The Huntington Beach and Santa Ana city councils became the latest to unanimously support building a veterans cemetery in Anaheim’s Gypsum Canyon on Sept. 7.
The Huntington Beach City Council unanimously “bypassed” its own charter rules to pass the resolution on the first reading rather than reviewing it in two separate readings.
City Attorney Michael Gates said the council’s decision “sets a precedent too that other resolutions may come forward” and be passed upon first reading.
“It’s generally speaking a good idea to look at these things in the context of other ordinances and make sure there’s no conflicts. Here clearly there isn’t one; it’s fine,” Gates said during the Sept. 7 council meeting.
Huntington Beach Councilman Mike Posey, who brought the item forward as a resolution, said he intended to bring it to the council “two weeks ago, but we canceled the meeting. So there is a time of the essence element.”
“If you’ve seen where Gypsum Canyon wraps the 91 freeway, it’s a beautiful scenic peaceful spot, and it’s going to be able to be seen from both directions by travelers on the 91 freeway. There’s quite an extensive list of supporters,” Posey said during the council meeting.
Councilman Erik Peterson, the only military veteran on the council, said although it is very important for Orange County to have a veterans cemetery, he was concerned about violating the city’s charter rules.
Peterson said during the meeting that he doesn’t “have a problem” moving the item to the next council meeting to follow the city’s handbook, “but if you guys want to bypass it, that’s fine. I still think that we should really follow our rules. I mean, we ask everyone else to follow rules.”
Posey said in opposition to Peterson’s comments: “We’re going to stand in the way of a formality, and I can let the veterans know that we’re going to be taking in another two weeks to think about this.
Mayor Kim Carr interjected, “The rules in place are important, but we can make exceptions for certain special circumstances, and I can’t think of anything more important than this right now.”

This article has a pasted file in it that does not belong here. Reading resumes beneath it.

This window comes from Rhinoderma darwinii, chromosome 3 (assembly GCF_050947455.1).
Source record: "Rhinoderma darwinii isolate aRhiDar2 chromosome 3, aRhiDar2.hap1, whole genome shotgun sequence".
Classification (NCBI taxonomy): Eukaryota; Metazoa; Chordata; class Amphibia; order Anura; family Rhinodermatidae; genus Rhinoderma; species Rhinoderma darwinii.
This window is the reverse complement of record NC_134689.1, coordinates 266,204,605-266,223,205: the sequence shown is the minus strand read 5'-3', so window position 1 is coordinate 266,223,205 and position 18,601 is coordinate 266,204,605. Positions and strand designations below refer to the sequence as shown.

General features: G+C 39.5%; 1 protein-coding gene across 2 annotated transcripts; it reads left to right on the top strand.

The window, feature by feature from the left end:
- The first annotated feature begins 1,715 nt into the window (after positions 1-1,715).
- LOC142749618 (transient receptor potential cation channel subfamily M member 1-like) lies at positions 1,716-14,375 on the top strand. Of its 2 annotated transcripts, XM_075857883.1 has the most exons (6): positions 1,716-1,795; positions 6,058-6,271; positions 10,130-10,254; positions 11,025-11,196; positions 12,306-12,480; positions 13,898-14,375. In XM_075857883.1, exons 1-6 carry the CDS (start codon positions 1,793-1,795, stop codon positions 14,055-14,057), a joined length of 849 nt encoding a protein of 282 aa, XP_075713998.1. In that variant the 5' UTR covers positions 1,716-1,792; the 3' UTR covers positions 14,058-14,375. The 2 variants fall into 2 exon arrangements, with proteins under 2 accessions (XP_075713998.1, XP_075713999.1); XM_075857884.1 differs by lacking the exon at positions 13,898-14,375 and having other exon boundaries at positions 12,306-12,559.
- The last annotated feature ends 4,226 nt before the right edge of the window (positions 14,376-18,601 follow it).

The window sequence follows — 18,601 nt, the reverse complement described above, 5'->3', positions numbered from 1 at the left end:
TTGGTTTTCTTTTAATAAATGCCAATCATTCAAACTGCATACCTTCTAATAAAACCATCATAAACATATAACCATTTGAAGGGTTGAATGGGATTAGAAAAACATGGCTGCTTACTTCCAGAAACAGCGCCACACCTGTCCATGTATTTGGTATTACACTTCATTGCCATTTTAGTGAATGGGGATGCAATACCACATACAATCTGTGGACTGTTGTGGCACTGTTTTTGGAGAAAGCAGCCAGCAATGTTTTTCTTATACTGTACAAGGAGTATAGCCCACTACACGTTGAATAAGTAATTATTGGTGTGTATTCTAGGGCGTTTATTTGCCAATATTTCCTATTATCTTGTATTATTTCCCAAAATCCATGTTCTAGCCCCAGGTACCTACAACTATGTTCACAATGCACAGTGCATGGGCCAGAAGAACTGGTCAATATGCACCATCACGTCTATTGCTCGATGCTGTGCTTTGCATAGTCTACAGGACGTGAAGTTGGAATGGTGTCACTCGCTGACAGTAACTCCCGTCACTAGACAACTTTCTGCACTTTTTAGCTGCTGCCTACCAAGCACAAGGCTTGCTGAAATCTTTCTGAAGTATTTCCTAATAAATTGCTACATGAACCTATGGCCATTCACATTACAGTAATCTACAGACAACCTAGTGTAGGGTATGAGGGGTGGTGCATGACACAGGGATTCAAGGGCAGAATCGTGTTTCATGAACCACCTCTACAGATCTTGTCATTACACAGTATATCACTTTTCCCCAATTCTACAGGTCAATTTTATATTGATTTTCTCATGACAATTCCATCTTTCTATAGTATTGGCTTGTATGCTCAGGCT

Carr added that she was “comfortable with setting the [handbook aside] … for something that’s very important like this.”
“This one I feel is exceptional, especially in light of everything that’s happened over the past week. I think this is the right message,” she said.
A number of councils have already stated their support for the Gypsum Canyon location, including Anaheim, Mission Viejo, Villa Park, Tustin, Orange, Lake Forest, Laguna Niguel, Dana Point, and others.
The Orange County Board of Supervisors approved a $20 million spending plan for a veteran’s cemetery at the Gypsum Canyon site on July 27.
The cemetery was initially planned to be based at a former Marine Corps. Air Station in Irvine, but when those plans fell through after years of political controversy, the site moved to Gypsum Canyon.
Harvey Liss, volunteer executive director of Build the Great Park Veterans Cemetery, said the Irvine site is “not dead at all” and only needs city council approval to begin construction.
“Legislation is there, federal funding is still there,” Liss told The Epoch Times, adding that no such funding or legislation has been approved for the Gypsum Canyon site.
The Gypsum Canyon site will need to undergo a similar process of getting state and federal approval, a process that took Irvine’s site around two years to complete.